U.S. media and tech giants are likely to face increased pressure in Russia next year as various laws are being tightened.
Under a piece of legislation that comes into effect on July 1, all computers and mobile devices sold in Russia will have to have pre-installed Russian software, which some foreign tech companies, including Apple, are unwilling to do.
In Apple’s case, the U.S. tech giant would have to pre-install a web browser developed by Russian online giant Yandex and other applications, incurring extra costs for technological developments and license fees. Apple didn’t reply to The Hollywood Reporter’s request for comment. However, earlier, several companies, including Apple, Google, Samsung and Dell, made futile calls on Russian authorities not to pass the legislation.
The Association of Trading Companies and Manufacturers of Electrical Household and Computer Equipment (RATEK), of which Apple is a member, has also been critical of the initiative.
“The initiative is potentially harmful for the market,” a spokesman for RATEK told THR. “It will hit consumers, electronics manufacturers and software developers, alike. Specifically, manufacturers will suffer as operational systems of some of them are not suitable for external applications, and even those who potentially can pre-install local apps, will have to pay sizable license fees.”
Meanwhile, Facebook and Twitter, are currently in breach of Russian legislation enacted three years ago that requires that Russian’s personal data has to be stored in Russia. While LinkedIn, which openly declined to comply with the new law, was immediately blocked, Facebook and Twitter have been less vocal about the legislation, but they continue to store their Russian users’ personal data outside of the country.
Calls for blocking access to Facebook and Twitter have continued as legislators and politicians accuse the two companies of meddling in Russia’s affairs by allowing anti-Kremlin content to be published. This past fall, a legislation has been passed that stipulates much higher fines for online companies breaking various regulations, including the personal data law.
Under the legislation, fines for failure to comply with the personal data law will go up dramatically from the merely symbolic 5,000 rubles ($78) to 6 million rubles ($95,875) for the first violation and 18 million rubles ($287,924) for repeated violation of the law.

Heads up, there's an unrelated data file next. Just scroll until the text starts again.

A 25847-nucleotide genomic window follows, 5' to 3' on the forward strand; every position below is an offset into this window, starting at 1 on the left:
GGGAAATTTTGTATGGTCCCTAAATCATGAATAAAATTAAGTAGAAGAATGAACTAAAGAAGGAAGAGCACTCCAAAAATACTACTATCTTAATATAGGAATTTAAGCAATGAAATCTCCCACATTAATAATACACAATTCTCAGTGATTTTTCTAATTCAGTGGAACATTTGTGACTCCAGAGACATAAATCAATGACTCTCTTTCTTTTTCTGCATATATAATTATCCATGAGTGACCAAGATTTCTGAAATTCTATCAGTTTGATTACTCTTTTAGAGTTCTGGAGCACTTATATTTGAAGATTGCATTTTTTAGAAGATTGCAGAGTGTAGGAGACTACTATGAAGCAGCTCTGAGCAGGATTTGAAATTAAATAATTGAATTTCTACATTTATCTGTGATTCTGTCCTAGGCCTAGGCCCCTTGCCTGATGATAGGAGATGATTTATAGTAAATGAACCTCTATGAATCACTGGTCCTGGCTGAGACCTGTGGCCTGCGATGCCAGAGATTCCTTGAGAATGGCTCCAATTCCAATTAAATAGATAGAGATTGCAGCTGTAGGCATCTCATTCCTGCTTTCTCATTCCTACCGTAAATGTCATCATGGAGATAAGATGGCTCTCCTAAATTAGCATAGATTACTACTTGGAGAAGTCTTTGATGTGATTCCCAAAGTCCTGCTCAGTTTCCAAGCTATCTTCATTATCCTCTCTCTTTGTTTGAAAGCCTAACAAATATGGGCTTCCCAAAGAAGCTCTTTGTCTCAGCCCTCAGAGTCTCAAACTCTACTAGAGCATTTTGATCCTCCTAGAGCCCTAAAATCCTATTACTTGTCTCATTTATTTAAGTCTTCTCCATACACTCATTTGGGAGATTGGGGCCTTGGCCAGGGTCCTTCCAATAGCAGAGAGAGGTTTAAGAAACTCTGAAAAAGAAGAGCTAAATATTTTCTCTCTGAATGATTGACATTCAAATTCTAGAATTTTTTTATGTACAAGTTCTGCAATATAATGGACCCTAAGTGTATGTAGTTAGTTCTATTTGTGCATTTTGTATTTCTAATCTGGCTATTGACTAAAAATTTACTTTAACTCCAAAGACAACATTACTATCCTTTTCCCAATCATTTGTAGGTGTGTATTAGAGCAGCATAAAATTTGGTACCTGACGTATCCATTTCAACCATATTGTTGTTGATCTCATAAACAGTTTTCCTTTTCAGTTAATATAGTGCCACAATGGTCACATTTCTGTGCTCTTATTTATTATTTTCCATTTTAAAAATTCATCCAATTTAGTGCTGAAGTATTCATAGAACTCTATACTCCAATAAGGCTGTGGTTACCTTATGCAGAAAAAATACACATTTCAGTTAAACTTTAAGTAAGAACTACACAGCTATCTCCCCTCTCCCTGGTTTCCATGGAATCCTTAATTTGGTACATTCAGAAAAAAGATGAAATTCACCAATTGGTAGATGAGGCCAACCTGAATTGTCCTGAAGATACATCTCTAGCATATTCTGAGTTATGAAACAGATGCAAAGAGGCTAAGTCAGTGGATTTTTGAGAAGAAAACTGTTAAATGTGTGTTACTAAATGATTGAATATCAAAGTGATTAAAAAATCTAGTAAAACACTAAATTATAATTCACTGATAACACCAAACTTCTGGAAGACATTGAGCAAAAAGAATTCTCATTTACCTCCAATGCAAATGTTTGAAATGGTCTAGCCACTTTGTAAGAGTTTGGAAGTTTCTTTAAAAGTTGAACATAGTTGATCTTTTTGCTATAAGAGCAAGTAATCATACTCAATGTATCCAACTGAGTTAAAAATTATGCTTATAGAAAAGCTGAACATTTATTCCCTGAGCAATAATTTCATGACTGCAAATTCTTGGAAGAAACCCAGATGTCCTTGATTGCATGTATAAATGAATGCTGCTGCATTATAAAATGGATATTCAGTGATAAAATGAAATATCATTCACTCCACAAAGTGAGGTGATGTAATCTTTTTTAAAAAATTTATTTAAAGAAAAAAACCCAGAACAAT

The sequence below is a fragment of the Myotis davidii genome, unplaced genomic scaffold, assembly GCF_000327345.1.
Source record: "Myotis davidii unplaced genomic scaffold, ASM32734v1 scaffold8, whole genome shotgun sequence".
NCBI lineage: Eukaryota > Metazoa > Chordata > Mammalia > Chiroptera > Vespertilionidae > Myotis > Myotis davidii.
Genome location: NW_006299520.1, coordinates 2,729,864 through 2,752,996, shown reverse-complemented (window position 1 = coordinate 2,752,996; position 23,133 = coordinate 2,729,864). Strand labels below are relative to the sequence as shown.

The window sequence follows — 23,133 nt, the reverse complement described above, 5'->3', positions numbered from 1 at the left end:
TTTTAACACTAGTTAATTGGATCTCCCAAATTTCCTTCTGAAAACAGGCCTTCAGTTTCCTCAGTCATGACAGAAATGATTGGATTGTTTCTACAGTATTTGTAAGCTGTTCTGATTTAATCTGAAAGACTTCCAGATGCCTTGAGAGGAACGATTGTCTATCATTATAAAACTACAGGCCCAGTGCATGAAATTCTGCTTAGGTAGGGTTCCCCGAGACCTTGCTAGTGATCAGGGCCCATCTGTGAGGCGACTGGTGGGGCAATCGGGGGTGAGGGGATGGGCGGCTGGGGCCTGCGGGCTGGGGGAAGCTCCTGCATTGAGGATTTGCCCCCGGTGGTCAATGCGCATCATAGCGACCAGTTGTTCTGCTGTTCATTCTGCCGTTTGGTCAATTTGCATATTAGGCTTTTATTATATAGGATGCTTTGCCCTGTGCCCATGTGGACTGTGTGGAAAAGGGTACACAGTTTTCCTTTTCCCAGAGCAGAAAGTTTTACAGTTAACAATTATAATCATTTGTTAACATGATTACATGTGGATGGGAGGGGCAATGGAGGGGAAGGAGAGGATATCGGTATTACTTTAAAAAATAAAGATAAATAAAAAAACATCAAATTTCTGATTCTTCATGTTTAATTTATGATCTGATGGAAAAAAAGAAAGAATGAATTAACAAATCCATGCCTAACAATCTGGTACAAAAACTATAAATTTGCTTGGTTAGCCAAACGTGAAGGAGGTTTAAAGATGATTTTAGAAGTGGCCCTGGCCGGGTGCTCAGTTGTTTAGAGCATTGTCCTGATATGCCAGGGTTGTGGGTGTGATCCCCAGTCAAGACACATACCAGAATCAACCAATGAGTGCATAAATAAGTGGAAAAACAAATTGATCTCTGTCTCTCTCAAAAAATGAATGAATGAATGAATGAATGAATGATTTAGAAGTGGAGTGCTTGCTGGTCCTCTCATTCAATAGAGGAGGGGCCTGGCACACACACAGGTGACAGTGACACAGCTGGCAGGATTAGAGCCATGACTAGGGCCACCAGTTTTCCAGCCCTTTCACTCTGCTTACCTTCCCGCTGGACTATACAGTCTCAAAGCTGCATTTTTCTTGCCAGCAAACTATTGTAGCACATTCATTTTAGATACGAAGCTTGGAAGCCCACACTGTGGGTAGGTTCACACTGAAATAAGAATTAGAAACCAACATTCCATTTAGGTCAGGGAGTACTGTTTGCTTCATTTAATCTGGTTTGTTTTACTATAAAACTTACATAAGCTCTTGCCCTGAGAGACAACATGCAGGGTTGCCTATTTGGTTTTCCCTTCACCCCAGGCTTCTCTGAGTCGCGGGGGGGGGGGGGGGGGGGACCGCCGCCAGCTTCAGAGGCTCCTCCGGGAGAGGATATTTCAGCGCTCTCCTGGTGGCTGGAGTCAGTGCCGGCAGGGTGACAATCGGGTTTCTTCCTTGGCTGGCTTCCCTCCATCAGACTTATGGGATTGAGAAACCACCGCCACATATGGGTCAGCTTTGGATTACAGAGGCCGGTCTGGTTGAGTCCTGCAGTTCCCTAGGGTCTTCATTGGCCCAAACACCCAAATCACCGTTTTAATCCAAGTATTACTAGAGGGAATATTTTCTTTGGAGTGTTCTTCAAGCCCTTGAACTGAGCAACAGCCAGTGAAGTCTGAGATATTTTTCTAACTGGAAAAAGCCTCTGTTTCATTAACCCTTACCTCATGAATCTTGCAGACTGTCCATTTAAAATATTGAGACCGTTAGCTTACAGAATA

Although the numbers may still appear low compared with the tech giant’s revenues, those fines could be technically applied repeatedly.
Meanwhile, Russian operations’ future for global streaming services, such as Netflix and Apple TV+, remains unclear.
Prior to the launch of Apple TV+, the Russian government said it will prepare legislation restricting operations of foreign video services in a move to protect local companies from foreign competitors, specifically mentioning Apple.
Since its launch, Apple TV+ has kept a low profile, which apparently satisfies local streaming services.
“At this point, we don’ see Apple TV+ as a competitor, since they have a totally different content policy and audience,” Elena Khlebnikova, content director at the online video service tvzavr, told THR. “As we know, the service doesn’t offer content dubbed into Russian, which probably means that they don’t expect a substantial audience at the initial stage, as Russian viewers are mostly not used to subtitled content.”
However, if Apple TV+ and Netflix step up their activity in the Russian market, increasing viewer numbers, they may face not only new restrictions, but, under the very worst cast scenario, be driven out of the market completely.
A law restricting foreign ownership in major video streaming services to 20 percent stakes was adopted two years ago, but it only applies to services whose number of subscribers is over 50% of all Russian video streaming users.
So far Netflix and Apple have never revealed their user numbers in Russia, but under the law they will be required to do so. If the government determines the services have hit the 50% threshold, their Russian operations could immediately become illegal.
This article was originally published by The Hollywood Reporter.